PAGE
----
With today’s release of ArcGIS Pro 2.4, you can now create an use network datasets with public transit schedule data! No separate downloads or installations are necessary. Learn more about the new functionality in the ArcGIS Pro documentation. A new tutorial can help get you started.
In light of this new functionality, the Add GTFS to a Network Dataset toolbox is now officially deprecated. No further enhancements or updates will be made to that tool. However, the tools in the Transit Analysis Tools.tbx toolbox, which was formerly part of the Add GTFS to a Network Dataset download, are not being deprecated. Instead, those have been moved to a separate downloadable toolbox. These tools have overhauled to work with network datasets created using either the old Add GTFS to a Network Dataset toolbox or the new functionality in ArcGIS Pro.
Feel free to discuss the new ArcGIS Pro functionality and post questions about it here in this GeoNet space. However, keep in mind that you can now call Esri Support for help with any functionality in core ArcGIS Pro, and that's often a better way to get help. For help with any downloadable toolboxes, you still need to post your questions here.
The GTFS Stops To Features tool converts a GTFS stops.txt file to a feature class of points using the stop_lat and stop_lon fields to define the stop locations. The GTFS Shapes To Features tool converts a GTFS shapes.txt file to a polyline feature class showing the physical paths taken by vehicles in the public transit system. If your GTFS routes.txt file contains route_color information, the output of the GTFS Shapes To Features tool will be rendered in the color specified there. The Features To GTFS Stops tool converts a point feature class into a GTFS stops.txt file. You can use this tool in combination with the GTFS Stops To Features tool to edit and update your GTFS stops.txt file.
Hello Add GTFS to a Network Dataset users (or any transit tool users). I'm seeking some information about which ArcGIS software licenses you have because this influences my design decisions for future tools. I'd very much appreciate your response to this poll: https://goo.gl/forms/aCmWh8FoK9nG4eIM2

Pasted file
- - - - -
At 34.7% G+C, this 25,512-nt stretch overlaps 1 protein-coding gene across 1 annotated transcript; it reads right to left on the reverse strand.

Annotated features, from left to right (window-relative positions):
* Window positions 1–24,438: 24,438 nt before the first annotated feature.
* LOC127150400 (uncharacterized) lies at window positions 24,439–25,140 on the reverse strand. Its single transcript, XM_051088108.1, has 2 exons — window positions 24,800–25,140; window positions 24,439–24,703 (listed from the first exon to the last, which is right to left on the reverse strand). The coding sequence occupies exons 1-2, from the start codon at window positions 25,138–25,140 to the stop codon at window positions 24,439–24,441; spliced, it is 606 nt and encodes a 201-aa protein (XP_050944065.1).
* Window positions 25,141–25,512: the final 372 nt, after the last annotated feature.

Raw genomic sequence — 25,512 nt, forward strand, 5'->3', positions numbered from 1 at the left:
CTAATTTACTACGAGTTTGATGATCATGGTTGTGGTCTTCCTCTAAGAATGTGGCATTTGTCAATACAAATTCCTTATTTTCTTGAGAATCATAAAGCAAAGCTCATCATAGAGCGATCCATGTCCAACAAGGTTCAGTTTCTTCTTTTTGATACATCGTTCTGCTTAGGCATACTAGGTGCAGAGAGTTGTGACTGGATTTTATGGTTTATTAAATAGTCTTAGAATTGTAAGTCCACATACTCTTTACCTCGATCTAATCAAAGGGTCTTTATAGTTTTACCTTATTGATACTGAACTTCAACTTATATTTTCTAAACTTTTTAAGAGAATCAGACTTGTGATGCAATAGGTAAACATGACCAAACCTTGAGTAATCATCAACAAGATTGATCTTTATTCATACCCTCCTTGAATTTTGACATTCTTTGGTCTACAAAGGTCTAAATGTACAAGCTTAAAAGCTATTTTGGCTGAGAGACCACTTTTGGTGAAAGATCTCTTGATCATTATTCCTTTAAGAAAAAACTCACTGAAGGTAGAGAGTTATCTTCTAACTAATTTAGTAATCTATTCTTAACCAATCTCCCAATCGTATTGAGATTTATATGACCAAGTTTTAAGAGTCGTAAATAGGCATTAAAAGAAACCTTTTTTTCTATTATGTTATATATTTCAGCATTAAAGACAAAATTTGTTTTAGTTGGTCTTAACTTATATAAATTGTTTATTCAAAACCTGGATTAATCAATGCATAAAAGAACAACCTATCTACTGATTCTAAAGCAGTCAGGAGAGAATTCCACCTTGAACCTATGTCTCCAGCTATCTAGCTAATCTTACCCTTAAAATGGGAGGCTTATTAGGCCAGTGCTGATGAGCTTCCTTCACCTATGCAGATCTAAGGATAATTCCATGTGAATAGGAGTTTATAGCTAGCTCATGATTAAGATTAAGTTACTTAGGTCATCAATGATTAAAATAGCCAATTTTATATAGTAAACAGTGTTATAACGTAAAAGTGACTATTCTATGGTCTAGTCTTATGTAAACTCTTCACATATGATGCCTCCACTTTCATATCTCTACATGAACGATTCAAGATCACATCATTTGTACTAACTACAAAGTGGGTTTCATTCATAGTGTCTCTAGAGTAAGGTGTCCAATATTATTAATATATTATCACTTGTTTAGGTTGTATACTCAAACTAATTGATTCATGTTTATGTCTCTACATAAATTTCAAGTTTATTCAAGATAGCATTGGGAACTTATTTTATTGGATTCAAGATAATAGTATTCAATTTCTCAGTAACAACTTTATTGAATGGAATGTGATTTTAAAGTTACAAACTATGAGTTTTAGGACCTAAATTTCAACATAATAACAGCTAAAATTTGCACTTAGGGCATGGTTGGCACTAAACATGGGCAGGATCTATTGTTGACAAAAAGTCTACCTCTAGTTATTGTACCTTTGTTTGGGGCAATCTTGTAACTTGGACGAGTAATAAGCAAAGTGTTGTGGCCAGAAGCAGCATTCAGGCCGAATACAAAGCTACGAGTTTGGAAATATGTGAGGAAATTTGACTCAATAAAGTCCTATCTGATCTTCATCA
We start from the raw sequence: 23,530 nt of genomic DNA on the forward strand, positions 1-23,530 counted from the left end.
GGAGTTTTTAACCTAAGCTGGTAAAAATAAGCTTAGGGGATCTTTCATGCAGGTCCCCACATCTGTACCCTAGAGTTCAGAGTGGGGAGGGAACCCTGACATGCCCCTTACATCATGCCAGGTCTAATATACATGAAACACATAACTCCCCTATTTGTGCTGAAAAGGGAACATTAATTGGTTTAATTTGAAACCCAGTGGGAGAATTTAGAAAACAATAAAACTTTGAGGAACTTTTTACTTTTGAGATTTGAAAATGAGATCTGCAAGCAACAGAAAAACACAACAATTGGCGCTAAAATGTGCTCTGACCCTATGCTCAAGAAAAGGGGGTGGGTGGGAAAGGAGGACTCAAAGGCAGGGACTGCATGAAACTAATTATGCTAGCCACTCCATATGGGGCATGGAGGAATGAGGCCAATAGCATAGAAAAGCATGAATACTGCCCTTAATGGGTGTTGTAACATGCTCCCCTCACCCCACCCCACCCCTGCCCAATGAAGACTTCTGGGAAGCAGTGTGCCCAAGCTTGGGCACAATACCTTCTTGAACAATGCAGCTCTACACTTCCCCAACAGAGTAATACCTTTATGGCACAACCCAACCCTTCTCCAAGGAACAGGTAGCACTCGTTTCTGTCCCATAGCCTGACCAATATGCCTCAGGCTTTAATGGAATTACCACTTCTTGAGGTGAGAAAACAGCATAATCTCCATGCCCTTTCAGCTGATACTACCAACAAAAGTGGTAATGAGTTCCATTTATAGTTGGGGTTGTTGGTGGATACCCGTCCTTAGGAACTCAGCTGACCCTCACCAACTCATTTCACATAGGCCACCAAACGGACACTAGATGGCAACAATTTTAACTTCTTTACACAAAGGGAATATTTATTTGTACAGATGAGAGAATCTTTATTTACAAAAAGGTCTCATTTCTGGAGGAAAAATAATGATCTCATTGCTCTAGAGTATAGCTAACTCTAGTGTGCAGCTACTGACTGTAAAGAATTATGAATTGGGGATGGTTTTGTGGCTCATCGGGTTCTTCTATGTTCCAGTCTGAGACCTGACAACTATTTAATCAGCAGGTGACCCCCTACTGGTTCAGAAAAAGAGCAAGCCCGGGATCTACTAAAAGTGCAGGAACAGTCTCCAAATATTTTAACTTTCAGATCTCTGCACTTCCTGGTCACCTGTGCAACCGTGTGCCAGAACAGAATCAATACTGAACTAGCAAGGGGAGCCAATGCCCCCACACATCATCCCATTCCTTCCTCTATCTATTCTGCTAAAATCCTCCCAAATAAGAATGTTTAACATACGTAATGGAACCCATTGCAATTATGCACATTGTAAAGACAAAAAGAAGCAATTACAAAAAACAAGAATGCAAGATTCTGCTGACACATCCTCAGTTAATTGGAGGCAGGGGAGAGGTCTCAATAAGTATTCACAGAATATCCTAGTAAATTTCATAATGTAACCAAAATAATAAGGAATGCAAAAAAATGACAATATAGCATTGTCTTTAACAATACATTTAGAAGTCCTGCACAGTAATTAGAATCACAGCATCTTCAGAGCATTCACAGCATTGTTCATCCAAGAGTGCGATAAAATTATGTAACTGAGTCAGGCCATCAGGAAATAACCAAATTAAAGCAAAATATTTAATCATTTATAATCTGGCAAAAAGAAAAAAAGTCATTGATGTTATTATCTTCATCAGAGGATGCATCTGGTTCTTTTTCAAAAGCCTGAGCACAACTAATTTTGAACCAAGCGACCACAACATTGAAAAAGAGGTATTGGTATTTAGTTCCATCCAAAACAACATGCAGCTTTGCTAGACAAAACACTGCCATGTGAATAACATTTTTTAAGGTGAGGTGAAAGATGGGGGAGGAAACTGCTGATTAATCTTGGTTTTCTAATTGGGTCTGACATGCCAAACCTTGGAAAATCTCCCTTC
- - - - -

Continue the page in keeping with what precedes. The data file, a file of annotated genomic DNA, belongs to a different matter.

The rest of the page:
Frequent, nearby public transit service isn’t useful if that service doesn’t take you valuable destinations, like your job, your school, the grocery store, the doctor’s office, the airport, etc. We need to understand where the transit service goes. If we can do this for an entire city, we can find out whether some areas have better access to important destinations than others, and we can use this information to understand other trends and to correct disparities. Check out this post on the Esri blog to learn more about how to calculate transit accessibility in ArcGIS:
The GTFS shapes.txt file contains the actual geographic paths taken by your transit vehicles (buses, trains, etc.). The shapes.txt file is optional, but it’s important to have it so that routing apps can display the transit data nicely in a map and show an accurate representation of where your routes are. Check out this post on the Esri blog to find out how to create one for your system:
Not all transit access is created equal. Some areas of town enjoy more frequent transit service than others, and this may vary by time of day or day of the week. This, in turn, might impact the area’s (or point of interest’s) desirability or be correlated to the area’s socioeconomic characteristics. Check out this post on the Esri blog to see a sample analysis and find out how you can incorporate frequency of transit service into your analysis:
Public transit (like buses and subways) connects people with their jobs, schools, healthcare, recreation, and more. However, typical fixed-route transit systems serve only the people and areas within a short distance of transit stops. Many maps inadvertently over-estimate the area and people served by the transit system. Check out this post on the Esri blog to find out why that is and what can be done about it:
Public transit (like buses and subways) is a vital service that connects people with their jobs, schools, healthcare, recreation, and more. Consequently, if you’re studying access to healthcare, assessing an economic development project, trying to choose a new site for your business, or performing any other GIS analysis in an urban environment, you can take your analysis a step further by incorporating public transit data. Check out this post on the Esri blog for more information about tools you can use for this!